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Students walking on St. George St. near the University of Toronto, on Nov 23, 2022. Immigration Minister Marc Miller said in a CTV interview Sunday that the federal government is considering a limit on the number of study permits it issues.Fred Lum/The Globe and Mail

Canadian postsecondary schools are warning that a federal cap on international student visas could have unintended consequences that will hurt institutions under financial strain and risk damaging the country’s image as a study destination.

Immigration Minister Marc Miller said in a CTV interview Sunday that the federal government is considering a limit on the number of study permits it issues, citing a high volume that “has gotten out of control.” It’s the second time since August that he has suggested such a move is in the works, though Ottawa has yet to produce details.

But Philip Landon, interim president of Universities Canada, the lobby group that represents nearly 100 Canadian schools, said Thursday that he had cautioned the government about adopting a one-size-fits-all approach to a visa cap.

There were more than 800,000 international students in Canada in 2022, and the government has said previously it expected more than 900,000 in 2023. The study-permit program has come under scrutiny because the addition of international students has contributed to a housing crisis in some parts of the country, such as the Greater Toronto Area. Mr. Miller has also compared some institutions to “puppy mills” that are providing a subpar educational experience.

Mr. Landon said his sense is that the federal government is more focused on private colleges than universities this time and is trying to devise mechanisms to address growth in that sector. He said that, although universities have seen significant increases in international student numbers, that growth has been steady rather than explosive.

“Canada needs to continue to attract talent from from around the world. It’s really important that there’s responsible growth and that we don’t put a chill on international students coming,” Mr. Landon said.

Universities are still hoping to see a trusted institutions framework implemented, which would reward schools with a good record on international students and fast-track their study-permit applications. The government previously said it would have such a framework prepared for the fall 2024 semester.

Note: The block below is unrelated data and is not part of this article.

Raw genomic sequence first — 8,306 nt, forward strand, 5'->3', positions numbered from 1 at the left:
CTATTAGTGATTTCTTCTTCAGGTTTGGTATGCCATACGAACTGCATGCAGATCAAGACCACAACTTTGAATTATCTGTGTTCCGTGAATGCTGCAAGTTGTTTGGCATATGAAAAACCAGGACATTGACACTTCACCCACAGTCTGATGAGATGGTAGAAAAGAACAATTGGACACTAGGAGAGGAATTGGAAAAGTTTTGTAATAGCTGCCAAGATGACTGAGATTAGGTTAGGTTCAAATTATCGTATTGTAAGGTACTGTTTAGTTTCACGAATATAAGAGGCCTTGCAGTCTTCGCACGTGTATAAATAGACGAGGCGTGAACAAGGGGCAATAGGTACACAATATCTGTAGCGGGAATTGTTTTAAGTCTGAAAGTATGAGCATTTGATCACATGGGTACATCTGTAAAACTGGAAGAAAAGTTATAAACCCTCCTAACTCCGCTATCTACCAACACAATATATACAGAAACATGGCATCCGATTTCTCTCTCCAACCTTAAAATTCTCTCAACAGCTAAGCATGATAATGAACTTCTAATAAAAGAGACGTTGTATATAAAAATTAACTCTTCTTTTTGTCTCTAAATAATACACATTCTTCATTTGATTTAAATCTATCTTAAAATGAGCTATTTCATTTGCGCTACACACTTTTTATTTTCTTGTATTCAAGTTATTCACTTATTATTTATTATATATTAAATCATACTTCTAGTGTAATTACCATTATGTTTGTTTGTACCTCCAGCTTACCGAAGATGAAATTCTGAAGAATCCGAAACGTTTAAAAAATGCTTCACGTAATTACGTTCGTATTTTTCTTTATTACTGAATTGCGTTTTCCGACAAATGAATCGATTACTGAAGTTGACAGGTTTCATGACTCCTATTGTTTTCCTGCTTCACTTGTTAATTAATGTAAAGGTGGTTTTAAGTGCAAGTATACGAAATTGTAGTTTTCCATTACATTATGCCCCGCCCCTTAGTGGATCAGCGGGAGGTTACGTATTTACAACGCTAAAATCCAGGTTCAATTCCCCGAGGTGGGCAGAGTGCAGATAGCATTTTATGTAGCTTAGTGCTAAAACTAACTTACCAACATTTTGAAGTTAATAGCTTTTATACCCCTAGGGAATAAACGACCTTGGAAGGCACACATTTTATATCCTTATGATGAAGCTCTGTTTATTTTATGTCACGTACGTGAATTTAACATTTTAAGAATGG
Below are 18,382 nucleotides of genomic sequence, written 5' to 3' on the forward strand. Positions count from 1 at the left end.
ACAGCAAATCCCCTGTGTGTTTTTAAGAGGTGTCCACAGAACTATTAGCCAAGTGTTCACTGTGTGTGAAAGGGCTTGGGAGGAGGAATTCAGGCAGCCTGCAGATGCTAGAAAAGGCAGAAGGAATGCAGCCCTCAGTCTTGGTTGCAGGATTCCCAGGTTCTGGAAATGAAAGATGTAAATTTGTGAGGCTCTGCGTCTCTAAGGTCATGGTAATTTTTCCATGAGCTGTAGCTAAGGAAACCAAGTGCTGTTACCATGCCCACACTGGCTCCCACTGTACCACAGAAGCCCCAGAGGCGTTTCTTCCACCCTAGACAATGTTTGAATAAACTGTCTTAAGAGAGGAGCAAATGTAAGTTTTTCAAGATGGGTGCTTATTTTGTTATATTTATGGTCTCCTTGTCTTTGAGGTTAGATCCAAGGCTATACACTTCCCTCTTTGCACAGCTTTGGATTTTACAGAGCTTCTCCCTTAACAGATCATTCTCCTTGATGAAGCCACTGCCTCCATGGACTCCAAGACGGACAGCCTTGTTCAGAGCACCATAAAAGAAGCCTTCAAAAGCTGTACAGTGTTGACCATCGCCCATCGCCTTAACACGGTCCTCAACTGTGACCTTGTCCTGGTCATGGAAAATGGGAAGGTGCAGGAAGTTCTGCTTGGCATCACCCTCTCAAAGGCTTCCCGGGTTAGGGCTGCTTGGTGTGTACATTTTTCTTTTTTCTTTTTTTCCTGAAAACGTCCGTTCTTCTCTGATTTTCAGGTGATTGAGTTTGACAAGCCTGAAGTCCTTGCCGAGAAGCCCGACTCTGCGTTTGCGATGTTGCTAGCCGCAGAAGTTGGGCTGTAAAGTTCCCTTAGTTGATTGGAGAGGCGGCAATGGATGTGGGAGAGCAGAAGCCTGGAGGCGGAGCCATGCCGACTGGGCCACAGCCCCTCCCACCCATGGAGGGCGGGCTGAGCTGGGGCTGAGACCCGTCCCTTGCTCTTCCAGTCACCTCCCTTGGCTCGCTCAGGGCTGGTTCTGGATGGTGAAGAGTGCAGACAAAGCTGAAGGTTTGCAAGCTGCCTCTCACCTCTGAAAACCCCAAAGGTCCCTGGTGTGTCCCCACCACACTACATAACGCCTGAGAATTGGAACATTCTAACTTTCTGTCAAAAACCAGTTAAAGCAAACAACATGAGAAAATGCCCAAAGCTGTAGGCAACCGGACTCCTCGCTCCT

Bahoz Dara Aziz, a spokesperson for Mr. Miller, said negotiations on that model are continuing with provincial governments.

Immigration Minister urged to crack down on international student ‘no shows’ at colleges

Colleges and Institutes Canada, the umbrella group that represents publicly-funded colleges, said growth in international student numbers has brought many benefits to schools and communities, including a $22-billion annual contribution to the economy. The higher tuition fees paid by international students have helped schools mitigate the impact of decreased provincial funding, CIC said.

“Solutions need to recognize regional differences and steer clear of a one-size-fits-all approach, which could be detrimental to those communities that have ample capacity to welcome additional students,” CIC said in a statement on its website.

Michael Sangster, chief executive officer of the National Association of Career Colleges, said he does not believe that private institutions, such as his constituents, are the problem.

“We welcome the minister’s clear indication that he’s looking at labour force needs as an important outcome for international student recruitment,” Mr. Sangster said. “Skilled trades, personal support workers, truck drivers, logistics, those are the kind of roles our institutions flourish at.”

Larissa Bezo, president of the Canadian Bureau for International Education, said Ottawa must avoid what she called “simplistic, short-term solutions” that would damage Canada’s reputation as a welcoming, attractive country to international students.

She conceded there is over-saturation of students in some parts of the country, but pointed to regions with capacity to grow that are eager for more. She said a cap could lead to unhealthy competition between provinces and institutions.

“Instead of a positive narrative focused on how Canada can best manage its success in becoming a destination of choice for the best and brightest international students, we have a negative one that seems to be blaming them for failures of process and policy. This is short-sighted and unconscionable.”

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